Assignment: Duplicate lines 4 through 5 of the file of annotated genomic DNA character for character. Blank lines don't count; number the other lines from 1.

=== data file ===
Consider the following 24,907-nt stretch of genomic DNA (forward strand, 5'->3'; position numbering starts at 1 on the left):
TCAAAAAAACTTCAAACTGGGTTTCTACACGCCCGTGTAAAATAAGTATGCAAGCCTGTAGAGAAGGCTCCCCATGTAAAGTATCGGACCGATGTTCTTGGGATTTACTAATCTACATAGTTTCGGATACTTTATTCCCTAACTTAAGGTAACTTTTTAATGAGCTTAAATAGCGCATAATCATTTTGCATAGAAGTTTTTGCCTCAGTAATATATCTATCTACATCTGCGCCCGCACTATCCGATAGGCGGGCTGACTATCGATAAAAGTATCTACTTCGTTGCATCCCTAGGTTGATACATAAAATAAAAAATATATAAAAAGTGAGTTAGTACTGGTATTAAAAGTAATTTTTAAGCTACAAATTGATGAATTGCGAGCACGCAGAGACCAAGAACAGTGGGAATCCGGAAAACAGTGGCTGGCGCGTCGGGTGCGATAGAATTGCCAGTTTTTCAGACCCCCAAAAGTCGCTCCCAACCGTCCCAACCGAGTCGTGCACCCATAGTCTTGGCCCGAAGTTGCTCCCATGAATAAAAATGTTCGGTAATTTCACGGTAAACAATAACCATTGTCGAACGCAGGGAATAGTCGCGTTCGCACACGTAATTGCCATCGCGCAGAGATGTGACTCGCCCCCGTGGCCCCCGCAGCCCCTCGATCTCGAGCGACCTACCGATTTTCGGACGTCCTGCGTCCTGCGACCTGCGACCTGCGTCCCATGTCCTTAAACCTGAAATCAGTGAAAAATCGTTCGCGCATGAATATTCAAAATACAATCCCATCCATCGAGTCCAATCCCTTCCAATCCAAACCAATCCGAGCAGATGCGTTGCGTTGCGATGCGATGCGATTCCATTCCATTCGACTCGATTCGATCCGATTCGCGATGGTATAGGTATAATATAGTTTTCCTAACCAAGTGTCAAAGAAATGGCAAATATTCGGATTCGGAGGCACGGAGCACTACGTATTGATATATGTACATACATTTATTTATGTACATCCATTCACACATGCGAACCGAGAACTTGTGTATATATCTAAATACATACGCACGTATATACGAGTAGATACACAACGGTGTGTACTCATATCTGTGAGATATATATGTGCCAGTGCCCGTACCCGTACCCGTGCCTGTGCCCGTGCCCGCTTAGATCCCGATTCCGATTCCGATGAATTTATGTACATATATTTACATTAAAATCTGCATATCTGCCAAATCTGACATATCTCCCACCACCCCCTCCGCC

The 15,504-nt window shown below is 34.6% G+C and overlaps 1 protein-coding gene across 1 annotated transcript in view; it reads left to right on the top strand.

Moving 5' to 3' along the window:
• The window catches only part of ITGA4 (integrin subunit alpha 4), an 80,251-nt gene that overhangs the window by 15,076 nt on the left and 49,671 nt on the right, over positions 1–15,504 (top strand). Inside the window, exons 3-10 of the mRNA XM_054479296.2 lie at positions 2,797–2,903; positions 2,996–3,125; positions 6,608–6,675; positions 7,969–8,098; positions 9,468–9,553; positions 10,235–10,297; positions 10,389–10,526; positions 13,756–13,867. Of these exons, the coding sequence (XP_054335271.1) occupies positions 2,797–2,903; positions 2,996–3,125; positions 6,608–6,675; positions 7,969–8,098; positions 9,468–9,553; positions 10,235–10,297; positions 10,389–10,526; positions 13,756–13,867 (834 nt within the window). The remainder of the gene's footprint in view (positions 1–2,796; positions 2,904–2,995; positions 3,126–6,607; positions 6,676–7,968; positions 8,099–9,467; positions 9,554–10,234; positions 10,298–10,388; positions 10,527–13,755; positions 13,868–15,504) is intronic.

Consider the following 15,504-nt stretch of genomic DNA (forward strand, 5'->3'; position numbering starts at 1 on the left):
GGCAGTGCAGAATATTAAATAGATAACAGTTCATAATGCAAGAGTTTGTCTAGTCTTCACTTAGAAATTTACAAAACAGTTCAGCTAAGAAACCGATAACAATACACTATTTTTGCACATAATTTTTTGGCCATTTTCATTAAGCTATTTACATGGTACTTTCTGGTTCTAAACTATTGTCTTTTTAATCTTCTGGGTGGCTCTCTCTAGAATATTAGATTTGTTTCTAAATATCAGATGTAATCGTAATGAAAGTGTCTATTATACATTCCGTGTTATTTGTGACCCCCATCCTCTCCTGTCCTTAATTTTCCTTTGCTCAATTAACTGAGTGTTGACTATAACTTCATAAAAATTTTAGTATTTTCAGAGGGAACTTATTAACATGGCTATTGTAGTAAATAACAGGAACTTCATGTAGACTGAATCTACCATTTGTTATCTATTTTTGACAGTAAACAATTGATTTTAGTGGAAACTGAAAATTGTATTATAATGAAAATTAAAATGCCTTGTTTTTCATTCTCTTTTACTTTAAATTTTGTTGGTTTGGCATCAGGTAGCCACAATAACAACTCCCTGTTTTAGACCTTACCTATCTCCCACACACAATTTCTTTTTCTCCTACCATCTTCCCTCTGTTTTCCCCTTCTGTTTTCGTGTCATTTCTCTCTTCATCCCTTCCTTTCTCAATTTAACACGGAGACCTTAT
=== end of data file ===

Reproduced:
Moving 5' to 3' along the window:
• The window catches only part of ITGA4 (integrin subunit alpha 4), an 80,251-nt gene that overhangs the window by 15,076 nt on the left and 49,671 nt on the right, over positions 1–15,504 (top strand). Inside the window, exons 3-10 of the mRNA XM_054479296.2 lie at positions 2,797–2,903; positions 2,996–3,125; positions 6,608–6,675; positions 7,969–8,098; positions 9,468–9,553; positions 10,235–10,297; positions 10,389–10,526; positions 13,756–13,867. Of these exons, the coding sequence (XP_054335271.1) occupies positions 2,797–2,903; positions 2,996–3,125; positions 6,608–6,675; positions 7,969–8,098; positions 9,468–9,553; positions 10,235–10,297; positions 10,389–10,526; positions 13,756–13,867 (834 nt within the window). The remainder of the gene's footprint in view (positions 1–2,796; positions 2,904–2,995; positions 3,126–6,607; positions 6,676–7,968; positions 8,099–9,467; positions 9,554–10,234; positions 10,298–10,388; positions 10,527–13,755; positions 13,868–15,504) is intronic.